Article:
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A few questions.

  1. Dec 12, 2004 #1
    I have a question, I saw many animations of DNA replication. But there's a couple of questions I don't understand.
    1. What is the difference between RNA primer and DNA?
    2. When it says 3' to 5', what's that?
    3. Where is TRNA made?
     
  2. jcsd
  3. Dec 12, 2004 #2

    iansmith

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    The RNA primer is there to allow the polymerase to initiate replication. The primer is a short sequence and it is complementary to the parental strand. The RNA primer is sequenced by RNA primase.

    It has to do with the DNA molecule. Look at the following picture
    http://www.colorado.edu/MCDB/MCDB1150/ohd/dnamolecules.JPG
    You see how the each nucleotides are attached. So when the the DNA polymerase is moving along it goes from the 3' end to the 5' site.

    tRNA is synthesis by a RNA polymerase in the same fashion than normal gene transcription. The strucuture is a normal feature of RNA and will fold without any help. The acceptor site the added but it not well known were the this is happening.
     
  4. Dec 12, 2004 #3
    1.) RNA primer is the thing that lays down the primers. Primers are a sequence of complementary RNA bases to which the DNA polymerase begins attaching its DNA nucleotides. This is done in both the leading and lagging strand, except the lagging strand has more primers.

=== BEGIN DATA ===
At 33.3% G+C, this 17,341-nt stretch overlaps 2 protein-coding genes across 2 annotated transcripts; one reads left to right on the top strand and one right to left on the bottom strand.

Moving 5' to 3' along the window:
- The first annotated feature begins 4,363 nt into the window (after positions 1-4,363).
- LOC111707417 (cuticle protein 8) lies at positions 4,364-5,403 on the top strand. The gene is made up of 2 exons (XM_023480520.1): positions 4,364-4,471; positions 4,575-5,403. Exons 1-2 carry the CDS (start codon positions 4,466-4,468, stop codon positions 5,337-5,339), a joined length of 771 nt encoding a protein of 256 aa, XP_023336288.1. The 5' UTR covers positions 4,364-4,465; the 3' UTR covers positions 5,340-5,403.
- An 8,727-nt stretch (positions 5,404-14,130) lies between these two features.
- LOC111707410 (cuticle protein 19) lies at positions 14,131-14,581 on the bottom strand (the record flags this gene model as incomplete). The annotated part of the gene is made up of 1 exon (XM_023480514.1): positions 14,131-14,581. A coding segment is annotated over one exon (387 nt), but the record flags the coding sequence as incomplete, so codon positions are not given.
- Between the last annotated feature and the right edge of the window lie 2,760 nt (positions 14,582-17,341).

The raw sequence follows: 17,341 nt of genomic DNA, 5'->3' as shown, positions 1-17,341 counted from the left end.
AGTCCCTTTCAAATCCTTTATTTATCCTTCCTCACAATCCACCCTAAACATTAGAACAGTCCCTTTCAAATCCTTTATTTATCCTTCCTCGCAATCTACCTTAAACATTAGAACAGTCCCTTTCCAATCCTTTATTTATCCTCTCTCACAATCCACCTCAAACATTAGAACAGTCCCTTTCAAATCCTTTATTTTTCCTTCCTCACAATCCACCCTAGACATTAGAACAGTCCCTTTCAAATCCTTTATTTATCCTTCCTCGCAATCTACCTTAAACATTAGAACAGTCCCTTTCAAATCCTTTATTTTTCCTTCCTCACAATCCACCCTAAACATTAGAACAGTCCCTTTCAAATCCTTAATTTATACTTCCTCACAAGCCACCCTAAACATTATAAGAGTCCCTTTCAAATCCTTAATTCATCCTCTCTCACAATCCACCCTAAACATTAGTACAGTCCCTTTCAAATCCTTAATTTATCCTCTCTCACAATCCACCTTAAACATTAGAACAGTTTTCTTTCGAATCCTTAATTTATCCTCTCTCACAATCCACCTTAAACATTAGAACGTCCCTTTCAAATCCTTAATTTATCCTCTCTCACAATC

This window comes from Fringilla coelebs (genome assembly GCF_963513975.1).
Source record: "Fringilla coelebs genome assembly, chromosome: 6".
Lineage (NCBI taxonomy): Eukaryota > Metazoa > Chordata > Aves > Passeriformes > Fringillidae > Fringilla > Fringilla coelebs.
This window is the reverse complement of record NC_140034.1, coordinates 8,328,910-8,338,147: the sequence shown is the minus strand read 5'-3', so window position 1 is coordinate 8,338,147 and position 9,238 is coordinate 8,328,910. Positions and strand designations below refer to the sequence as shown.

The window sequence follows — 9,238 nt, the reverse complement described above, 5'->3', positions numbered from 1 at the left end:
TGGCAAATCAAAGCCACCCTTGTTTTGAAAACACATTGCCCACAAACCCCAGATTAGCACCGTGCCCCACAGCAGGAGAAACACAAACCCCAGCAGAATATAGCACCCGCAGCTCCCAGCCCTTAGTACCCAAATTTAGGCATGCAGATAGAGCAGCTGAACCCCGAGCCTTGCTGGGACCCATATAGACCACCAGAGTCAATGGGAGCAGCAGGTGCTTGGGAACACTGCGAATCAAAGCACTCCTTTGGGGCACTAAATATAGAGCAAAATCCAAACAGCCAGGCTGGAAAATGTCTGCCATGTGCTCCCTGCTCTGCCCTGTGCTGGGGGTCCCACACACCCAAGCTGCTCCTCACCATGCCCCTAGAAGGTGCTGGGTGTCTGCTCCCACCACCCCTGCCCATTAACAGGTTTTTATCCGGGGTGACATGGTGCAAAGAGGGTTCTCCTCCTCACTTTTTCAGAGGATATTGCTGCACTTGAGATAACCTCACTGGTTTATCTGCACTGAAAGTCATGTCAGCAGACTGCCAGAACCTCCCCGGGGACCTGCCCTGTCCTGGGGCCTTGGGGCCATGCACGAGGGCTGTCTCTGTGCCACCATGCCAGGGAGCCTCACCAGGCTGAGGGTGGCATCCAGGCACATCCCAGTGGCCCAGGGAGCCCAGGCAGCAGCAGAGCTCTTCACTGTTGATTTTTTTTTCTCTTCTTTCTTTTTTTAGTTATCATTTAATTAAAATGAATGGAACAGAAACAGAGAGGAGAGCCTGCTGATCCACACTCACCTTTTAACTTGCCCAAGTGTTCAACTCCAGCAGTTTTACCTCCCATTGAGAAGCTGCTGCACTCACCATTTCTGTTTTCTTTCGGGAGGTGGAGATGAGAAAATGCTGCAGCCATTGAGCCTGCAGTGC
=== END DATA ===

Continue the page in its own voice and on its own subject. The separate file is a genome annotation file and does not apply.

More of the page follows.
2.) During RNA synthesis, the DNA strand is read in a 3' to 5' direction. 3' and 5' are two ends of the DNA strand.

    3.) I'm not sure, but I think tRNA is made via RNA replication

    A good site for info is www.wikipedia.org ; or you can just google this stuff.

    EDIT: Sorry, I see someone has answered this already....
     
    Last edited: Dec 12, 2004
  5. Dec 26, 2004 #4
    Why RNA primer instead of DNA? does the OH in RNA molecule have something to do with this? Or what else can be determining?

    Edit: maybe 3' OH end supplies the energy for synthesis?
     
  6. Dec 26, 2004 #5
    DNA polimerases cannot work without a 3' OH end, but RNA polimerase can.
     
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